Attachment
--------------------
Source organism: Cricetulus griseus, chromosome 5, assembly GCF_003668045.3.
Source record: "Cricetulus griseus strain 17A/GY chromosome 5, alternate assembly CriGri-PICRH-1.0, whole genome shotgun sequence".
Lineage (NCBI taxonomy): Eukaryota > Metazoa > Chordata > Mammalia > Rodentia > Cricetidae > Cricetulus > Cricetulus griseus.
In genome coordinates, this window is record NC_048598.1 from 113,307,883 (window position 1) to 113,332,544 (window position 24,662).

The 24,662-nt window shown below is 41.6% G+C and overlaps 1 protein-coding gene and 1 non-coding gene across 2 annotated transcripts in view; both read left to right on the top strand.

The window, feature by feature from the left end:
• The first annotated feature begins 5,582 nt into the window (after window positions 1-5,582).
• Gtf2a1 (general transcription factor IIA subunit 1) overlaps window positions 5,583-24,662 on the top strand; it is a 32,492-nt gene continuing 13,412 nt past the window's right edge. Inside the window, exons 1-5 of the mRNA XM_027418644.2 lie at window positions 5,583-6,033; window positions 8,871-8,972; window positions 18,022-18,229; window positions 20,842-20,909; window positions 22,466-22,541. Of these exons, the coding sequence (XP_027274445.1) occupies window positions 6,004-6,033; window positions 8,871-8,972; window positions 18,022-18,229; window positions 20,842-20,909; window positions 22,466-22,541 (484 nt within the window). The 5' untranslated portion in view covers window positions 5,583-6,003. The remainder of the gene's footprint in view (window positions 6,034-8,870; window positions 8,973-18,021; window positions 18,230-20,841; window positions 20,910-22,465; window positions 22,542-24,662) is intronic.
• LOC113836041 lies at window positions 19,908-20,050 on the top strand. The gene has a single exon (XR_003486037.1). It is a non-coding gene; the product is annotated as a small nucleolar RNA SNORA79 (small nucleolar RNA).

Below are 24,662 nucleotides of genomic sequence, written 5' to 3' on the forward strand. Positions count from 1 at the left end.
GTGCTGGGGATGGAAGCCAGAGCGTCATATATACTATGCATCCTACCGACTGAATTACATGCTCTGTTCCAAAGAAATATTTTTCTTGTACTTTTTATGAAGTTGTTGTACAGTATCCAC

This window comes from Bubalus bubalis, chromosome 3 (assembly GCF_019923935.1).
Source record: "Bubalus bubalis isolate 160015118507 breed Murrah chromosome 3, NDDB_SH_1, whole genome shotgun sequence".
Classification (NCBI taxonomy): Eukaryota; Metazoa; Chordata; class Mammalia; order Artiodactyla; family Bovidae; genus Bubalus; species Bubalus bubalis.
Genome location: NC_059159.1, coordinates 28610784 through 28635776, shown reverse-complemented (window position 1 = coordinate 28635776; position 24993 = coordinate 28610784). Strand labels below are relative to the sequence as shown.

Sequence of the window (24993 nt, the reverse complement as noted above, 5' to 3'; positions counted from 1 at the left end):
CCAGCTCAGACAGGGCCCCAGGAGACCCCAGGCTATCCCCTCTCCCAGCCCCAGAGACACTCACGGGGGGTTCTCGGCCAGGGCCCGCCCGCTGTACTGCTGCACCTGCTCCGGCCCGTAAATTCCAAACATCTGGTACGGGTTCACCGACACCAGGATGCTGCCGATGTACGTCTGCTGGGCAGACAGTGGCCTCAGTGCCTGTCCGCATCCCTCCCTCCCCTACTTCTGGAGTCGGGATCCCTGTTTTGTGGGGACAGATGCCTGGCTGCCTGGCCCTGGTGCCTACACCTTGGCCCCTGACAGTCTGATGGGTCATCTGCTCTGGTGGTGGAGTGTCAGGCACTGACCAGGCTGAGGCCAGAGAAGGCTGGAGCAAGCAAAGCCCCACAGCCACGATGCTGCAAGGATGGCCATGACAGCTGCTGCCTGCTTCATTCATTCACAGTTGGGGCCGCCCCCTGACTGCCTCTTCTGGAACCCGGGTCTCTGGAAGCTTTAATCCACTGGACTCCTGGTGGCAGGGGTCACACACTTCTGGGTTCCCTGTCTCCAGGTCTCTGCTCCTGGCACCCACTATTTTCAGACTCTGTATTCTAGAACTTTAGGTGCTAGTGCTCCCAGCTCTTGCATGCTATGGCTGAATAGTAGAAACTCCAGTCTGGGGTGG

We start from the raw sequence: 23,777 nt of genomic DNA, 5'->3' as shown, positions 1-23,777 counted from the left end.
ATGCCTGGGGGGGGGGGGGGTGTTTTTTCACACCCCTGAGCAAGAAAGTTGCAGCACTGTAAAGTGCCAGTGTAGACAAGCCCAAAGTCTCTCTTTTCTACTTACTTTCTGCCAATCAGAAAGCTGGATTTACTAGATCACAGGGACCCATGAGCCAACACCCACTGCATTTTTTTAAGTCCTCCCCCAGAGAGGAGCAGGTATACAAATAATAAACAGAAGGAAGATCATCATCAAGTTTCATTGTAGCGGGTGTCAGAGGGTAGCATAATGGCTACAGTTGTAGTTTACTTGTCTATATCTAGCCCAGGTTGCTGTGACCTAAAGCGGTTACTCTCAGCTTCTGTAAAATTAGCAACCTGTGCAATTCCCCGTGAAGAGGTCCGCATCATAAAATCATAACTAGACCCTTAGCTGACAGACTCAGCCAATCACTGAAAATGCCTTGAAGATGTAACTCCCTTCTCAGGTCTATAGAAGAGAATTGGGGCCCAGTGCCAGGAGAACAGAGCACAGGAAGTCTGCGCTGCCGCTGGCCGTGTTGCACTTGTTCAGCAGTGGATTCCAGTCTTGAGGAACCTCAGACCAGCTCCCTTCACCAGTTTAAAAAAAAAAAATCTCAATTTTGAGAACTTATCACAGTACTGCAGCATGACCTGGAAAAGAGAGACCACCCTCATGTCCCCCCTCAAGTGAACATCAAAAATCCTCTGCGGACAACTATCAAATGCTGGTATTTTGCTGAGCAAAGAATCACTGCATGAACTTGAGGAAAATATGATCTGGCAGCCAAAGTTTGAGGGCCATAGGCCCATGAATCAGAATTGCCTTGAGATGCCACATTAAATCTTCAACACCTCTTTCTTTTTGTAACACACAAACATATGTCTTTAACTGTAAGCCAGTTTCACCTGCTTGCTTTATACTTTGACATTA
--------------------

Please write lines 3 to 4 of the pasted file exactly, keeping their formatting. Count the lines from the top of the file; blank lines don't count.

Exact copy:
Lineage (NCBI taxonomy): Eukaryota > Metazoa > Chordata > Mammalia > Rodentia > Cricetidae > Cricetulus > Cricetulus griseus.
In genome coordinates, this window is record NC_048598.1 from 113,307,883 (window position 1) to 113,332,544 (window position 24,662).